On March 7, 1965, protesters marched along Alabama's Edmund Pettus Bridge on a mission led by Martin Luther King Jr. and guided by his goal to achieve fair voting rights.
Fifty years later, that bridge -- and that goal -- still remain, reminding us that the fight for equality for African-Americans still isn't over.
The nation is remembering Selma this year amid the backdrop of the recent events in Ferguson, Missouri -- another incident that highlights how much work still needs to be done when it comes to racial divides in the country. Protesters in Ferguson have called for an end to police practices that disproportionately affect African-Americans, and a scathing report released on Wednesday by the Department of Justice that looked at racial profiling in Ferguson's police department showed just how real these disparities are.
To many, Selma epitomizes many of the racial and justice issues black Americans have faced in the past, and reflects some of problems that still exist today. The historic march also broadly symbolizes the strength of the civil rights movement and the power of social activism.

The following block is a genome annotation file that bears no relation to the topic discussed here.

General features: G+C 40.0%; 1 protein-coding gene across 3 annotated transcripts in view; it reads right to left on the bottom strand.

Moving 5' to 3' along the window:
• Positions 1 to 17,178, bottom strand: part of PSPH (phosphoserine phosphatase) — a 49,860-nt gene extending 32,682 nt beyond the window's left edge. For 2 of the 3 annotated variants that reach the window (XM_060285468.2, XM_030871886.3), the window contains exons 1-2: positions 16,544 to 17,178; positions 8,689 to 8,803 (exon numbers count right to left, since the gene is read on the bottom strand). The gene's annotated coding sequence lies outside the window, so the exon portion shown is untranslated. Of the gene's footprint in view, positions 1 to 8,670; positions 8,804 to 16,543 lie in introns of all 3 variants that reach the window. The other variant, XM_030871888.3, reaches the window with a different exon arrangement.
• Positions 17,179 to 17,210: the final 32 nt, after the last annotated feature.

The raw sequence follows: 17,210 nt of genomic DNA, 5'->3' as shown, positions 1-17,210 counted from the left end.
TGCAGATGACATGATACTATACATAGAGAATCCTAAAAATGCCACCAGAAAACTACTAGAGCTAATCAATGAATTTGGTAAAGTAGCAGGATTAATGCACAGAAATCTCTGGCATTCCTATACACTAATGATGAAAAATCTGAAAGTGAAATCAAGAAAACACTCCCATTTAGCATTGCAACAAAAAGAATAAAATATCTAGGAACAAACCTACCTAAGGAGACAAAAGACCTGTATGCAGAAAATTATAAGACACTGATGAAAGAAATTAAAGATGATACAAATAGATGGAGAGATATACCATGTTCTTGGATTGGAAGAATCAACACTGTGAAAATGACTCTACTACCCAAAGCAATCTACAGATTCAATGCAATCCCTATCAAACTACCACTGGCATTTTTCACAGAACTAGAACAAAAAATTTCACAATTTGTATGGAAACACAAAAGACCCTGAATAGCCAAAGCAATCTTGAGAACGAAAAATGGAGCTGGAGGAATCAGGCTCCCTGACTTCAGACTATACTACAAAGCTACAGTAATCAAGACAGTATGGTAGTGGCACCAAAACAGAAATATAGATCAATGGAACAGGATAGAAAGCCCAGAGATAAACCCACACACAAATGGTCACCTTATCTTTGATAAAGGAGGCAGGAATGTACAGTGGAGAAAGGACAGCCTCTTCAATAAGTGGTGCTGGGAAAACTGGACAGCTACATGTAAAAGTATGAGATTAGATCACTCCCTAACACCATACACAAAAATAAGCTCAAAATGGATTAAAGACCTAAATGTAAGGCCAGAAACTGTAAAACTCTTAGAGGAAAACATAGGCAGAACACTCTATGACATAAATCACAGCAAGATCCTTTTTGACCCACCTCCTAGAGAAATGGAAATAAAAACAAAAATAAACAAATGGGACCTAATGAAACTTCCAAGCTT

Even as the nation continues to deal with the harsh realities of racism today, the quality of life for black Americans has improved in many ways since Selma's "Bloody Sunday" 50 years ago. But we still have a long way to go. As the ceremonies begin this weekend to celebrate the landmark civil rights march, it is important to reflect on the progress -- or a lack of it -- that's occurred when it comes to true racial justice and equality for all African-Americans.
How far have we really come? And, how far do we still have to go?
We here at The Huffington Post have put together a chart to help you decide.